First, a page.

Not sure if time tracking software is right for your organization? Consider this: The benefits of time tracking go far beyond the function of simply keeping tabs on employees. It’s a critical tool used by many businesses looking to monitor the resources spent on projects in hopes of remaining competitive and profitable in the long run.
Of course, some tasks take longer to complete than others, depending on how complex the work is and whether or not the right person was assigned to the job. This creates the need to monitor (and make adjustments to) tasks and workflows on a frequent basis. In an agile work environment—which is where more and more businesses are heading—how resources are managed can be the difference between success and failure.
That’s where the benefits of time tracking software come in! Here’s what you need to know.
Employee Productivity Trends
Time tracking and employee productivity management have become synonymous with each other. There are only so many hours in a workday, and they all need to count. Research by Redbooth and Priceonomics indicates that employees have peak hours when they are most productive. These findings were gathered from interviewing thousands of workers across multiple industries, and they may look familiar to you:
The majority of the day’s tasks (9.7 percent) are completed around 11 a.m.
Most tasks are completed on Monday (20.4 percent) and productivity slowly wanes until Friday (16.7 percent).
After lunch, productivity falls dramatically. After 4 p.m., it often dwindles to a full stop.
Nothing really gets done on the weekend (Saturday and Sunday each show 4.7 percent productivity).
In terms of the entire year, the most work is produced in October, and the least is accomplished in January.
According to Robby Slaughter, owner of Indianapolis-based consulting firm Accelawork, the most effective way to increase employee productivity is to stop micromanaging. “The best way to encourage productivity is to encourage individuals to take ownership over how they manage their own time and resources,” Slaughter notes in an article for Hubstaff.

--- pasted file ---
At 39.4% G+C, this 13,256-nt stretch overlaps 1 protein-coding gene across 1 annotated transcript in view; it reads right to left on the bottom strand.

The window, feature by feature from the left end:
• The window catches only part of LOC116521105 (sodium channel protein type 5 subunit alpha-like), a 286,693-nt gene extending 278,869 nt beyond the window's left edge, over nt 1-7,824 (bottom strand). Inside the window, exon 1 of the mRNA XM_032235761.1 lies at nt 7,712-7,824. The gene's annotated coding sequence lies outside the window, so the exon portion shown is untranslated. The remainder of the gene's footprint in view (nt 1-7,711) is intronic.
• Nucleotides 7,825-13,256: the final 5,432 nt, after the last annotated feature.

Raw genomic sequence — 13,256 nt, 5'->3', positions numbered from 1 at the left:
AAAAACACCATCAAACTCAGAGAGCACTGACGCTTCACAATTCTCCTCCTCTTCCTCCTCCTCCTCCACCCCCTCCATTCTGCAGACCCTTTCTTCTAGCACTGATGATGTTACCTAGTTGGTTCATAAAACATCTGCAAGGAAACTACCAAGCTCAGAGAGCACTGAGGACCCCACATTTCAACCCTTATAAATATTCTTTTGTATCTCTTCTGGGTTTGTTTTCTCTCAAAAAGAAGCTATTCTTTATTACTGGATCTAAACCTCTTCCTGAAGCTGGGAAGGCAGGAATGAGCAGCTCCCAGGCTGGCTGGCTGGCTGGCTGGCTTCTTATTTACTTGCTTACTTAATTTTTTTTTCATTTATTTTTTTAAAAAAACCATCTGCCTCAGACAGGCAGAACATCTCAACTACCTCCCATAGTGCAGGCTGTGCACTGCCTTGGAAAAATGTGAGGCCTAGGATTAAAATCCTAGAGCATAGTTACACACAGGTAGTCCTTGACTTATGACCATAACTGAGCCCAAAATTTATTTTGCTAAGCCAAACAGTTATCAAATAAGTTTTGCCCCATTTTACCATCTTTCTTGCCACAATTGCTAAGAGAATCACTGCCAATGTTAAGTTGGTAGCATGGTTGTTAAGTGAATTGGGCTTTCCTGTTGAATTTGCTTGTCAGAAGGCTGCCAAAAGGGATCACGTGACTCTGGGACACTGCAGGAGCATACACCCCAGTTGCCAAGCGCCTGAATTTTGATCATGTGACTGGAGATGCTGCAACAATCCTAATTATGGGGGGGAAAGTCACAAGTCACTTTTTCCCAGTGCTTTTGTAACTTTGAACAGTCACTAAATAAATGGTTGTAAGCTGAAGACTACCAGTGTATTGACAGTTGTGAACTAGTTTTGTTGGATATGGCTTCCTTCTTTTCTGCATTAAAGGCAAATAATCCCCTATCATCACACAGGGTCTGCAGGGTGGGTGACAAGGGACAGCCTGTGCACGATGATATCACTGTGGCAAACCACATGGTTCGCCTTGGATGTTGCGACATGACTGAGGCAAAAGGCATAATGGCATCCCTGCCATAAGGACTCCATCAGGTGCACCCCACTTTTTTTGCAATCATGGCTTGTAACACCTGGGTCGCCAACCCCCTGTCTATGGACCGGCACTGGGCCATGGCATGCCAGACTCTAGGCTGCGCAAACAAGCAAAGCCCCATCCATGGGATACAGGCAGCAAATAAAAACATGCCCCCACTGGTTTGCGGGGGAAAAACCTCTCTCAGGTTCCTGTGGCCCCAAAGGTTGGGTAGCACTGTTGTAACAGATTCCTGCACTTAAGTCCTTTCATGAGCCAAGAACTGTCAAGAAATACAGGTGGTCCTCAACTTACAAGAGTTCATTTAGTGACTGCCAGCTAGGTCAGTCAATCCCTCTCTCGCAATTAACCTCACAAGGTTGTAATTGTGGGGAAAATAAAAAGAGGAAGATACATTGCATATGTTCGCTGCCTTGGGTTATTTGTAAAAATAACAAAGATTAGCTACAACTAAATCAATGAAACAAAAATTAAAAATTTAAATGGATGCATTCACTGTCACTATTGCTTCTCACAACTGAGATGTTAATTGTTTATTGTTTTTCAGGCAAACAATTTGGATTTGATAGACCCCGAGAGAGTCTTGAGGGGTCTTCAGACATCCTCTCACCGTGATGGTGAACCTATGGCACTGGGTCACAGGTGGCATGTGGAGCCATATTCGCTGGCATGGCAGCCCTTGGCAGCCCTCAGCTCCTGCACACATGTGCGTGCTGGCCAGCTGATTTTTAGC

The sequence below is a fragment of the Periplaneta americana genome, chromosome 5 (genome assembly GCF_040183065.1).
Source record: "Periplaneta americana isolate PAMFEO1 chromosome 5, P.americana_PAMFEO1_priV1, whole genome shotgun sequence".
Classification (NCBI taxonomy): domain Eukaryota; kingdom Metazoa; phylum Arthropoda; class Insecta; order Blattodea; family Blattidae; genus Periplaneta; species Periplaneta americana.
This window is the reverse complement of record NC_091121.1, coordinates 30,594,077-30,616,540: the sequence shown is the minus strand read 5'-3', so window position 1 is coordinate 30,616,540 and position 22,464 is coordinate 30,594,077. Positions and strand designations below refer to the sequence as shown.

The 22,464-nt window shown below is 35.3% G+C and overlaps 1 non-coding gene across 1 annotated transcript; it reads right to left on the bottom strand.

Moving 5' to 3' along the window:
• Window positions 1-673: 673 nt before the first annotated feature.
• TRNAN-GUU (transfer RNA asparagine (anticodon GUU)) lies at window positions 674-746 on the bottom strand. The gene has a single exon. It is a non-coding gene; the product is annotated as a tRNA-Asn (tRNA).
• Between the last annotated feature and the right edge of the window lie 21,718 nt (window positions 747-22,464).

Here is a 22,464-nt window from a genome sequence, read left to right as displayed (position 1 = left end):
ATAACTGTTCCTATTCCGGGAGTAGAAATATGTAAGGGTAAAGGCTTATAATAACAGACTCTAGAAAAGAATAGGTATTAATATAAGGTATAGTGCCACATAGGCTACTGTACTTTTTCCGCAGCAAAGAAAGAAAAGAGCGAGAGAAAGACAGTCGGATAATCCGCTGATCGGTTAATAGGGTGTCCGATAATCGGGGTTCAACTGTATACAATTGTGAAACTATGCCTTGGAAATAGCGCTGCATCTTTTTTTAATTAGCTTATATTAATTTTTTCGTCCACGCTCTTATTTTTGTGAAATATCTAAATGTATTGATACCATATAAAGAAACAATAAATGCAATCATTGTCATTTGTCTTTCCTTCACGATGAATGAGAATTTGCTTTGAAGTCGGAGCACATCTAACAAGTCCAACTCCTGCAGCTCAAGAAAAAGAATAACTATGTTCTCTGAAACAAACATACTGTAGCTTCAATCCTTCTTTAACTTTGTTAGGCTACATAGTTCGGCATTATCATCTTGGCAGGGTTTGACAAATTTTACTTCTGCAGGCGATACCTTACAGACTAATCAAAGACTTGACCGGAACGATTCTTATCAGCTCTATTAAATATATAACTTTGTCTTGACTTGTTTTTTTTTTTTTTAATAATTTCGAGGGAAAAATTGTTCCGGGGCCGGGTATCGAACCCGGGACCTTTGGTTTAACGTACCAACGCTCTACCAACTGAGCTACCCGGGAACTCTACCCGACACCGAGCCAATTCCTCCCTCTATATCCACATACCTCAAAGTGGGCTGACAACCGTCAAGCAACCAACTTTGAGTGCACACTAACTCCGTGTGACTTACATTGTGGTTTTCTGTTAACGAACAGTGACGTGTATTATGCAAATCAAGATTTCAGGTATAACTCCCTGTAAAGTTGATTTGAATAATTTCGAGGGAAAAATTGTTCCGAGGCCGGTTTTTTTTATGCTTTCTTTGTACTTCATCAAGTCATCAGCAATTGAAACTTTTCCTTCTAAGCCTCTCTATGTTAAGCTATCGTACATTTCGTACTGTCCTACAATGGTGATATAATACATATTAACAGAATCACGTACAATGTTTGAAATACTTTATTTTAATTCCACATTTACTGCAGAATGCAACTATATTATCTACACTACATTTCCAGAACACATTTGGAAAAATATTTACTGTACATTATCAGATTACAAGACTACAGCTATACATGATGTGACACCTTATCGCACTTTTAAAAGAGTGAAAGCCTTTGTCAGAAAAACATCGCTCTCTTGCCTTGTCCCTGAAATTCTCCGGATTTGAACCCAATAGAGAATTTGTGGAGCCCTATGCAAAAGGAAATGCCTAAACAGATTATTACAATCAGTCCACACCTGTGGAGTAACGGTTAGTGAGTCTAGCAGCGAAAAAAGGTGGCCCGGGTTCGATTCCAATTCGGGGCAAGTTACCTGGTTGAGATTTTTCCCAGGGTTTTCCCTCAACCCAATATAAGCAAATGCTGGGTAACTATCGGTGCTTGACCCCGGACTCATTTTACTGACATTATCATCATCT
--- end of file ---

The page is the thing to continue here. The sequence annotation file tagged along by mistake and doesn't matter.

It’s well known that, in general, people don’t like feeling controlled. When it comes to the workplace, extreme micromanaging can potentially trigger emotional distress in employees—which can potentially lead to legal action and affect an organization’s reputation. This is why time tracking is such a great asset; it lets employees who respond well to operating independently the freedom to do so, and it can encourage others to be self-starters, too.
By the year 2027, half of the U.S. workforce is projected to be freelancers, contractors and remote workers. Time tracking software may be the only way to understand the productivity levels of these workers who cannot be physically monitored.
Better Productivity Management
Employees understand the need to be productive, but they can occasionally get into bad habits or experience periods where work slows down. With time tracking, you can pinpoint these problem areas.
For instance, as part of every performance review, employees can be given a report that shows when they have (and haven’t) been the most productive. This discussion can help determine if they are able to take on new projects. This report could also be helpful in identifying what times work best for your colleagues to schedule time off.
Seasonal downtimes and busy periods—whether industry- or holiday-related—both pose a challenge for productivity levels. Time tracking can help you monitor these trends and plan ahead, from keeping a steady supply of projects in the pipeline to hiring temporary staffers when work tends to fluctuate.
With time tracking software, your company can better manage team members from a higher level, making for a more engaged and productive workforce—and a more profitable organization, too.
Does your organization suffer from productivity issues? Take some time to explore Benefits Bridge for helpful insights, advice and tips.